A common misconception is that an estate plan, and especially a Last Will & Testament, is only for those who may have larger, more wealthy assets. The truth is that a Last Will & Testament is for assets big and small. This document will both explain how you want your assets distributed, as well as name the personal representative, the person you trust to handle the rest of your affairs.
Another way to prepare for probate is by titling real property as either jointly owned with rights of survivorship or tenancy by the entirety. Both real property titles ensure that the property is passing automatically to the surviving owner.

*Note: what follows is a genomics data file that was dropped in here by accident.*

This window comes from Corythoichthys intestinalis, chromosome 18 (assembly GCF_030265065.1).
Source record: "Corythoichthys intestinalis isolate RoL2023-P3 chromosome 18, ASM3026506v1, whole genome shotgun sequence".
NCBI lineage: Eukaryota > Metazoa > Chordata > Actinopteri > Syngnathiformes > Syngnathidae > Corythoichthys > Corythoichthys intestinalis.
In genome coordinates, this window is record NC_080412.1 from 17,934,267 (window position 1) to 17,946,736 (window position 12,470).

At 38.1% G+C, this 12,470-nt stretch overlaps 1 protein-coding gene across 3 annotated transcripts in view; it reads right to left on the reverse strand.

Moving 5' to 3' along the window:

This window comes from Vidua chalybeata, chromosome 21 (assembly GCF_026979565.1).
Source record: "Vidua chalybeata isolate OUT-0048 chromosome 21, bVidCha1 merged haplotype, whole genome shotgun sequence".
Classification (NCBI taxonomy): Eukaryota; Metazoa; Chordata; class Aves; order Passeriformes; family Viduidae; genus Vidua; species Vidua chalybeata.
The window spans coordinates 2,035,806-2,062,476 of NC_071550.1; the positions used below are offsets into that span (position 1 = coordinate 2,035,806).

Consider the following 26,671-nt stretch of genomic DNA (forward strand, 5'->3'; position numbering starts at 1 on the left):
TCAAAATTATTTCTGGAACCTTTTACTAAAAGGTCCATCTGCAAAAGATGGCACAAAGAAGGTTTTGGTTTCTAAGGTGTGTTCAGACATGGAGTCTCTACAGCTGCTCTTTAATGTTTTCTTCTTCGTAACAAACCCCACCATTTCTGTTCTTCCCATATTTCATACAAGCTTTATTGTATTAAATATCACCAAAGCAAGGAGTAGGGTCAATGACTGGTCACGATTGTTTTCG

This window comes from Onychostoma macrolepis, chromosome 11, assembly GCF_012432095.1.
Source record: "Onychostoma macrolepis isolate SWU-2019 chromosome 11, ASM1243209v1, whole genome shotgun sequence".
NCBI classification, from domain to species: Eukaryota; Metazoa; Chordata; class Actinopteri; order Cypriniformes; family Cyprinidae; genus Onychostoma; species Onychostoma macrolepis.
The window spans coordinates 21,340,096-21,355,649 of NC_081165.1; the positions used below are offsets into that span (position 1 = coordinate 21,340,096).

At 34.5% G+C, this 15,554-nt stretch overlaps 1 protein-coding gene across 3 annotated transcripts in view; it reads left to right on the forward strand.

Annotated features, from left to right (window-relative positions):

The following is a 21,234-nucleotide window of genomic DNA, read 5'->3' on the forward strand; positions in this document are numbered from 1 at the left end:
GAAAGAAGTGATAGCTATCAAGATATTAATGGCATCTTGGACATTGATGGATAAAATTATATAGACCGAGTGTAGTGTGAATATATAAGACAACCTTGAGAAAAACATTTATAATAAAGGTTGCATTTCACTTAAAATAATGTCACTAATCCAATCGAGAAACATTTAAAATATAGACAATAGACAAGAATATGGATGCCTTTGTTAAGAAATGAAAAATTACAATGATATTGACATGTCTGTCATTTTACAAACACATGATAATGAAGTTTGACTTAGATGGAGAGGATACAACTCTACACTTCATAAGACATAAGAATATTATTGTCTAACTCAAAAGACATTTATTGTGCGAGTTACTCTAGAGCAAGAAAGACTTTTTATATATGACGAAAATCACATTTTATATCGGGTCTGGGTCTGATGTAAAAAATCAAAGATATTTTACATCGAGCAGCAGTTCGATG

You will also want to make sure any assets you have that may have a beneficiary designation, such as a payable-on-death account and any retirement accounts, have a beneficiary listed. These accounts will automatically be distributed to the beneficiary on record.
Trusts are a great way to devise assets. Any assets may be titled in the name of a properly executed and funded Trust, and once they are, they are also not subject to probate. Technically, once these assets are named as property of the Trust, they are no longer considered assets of your probate estate. Once you die, your Revocable Living Trust becomes irrevocable, meaning your wishes will be honored regarding the distribution of the assets held in trust.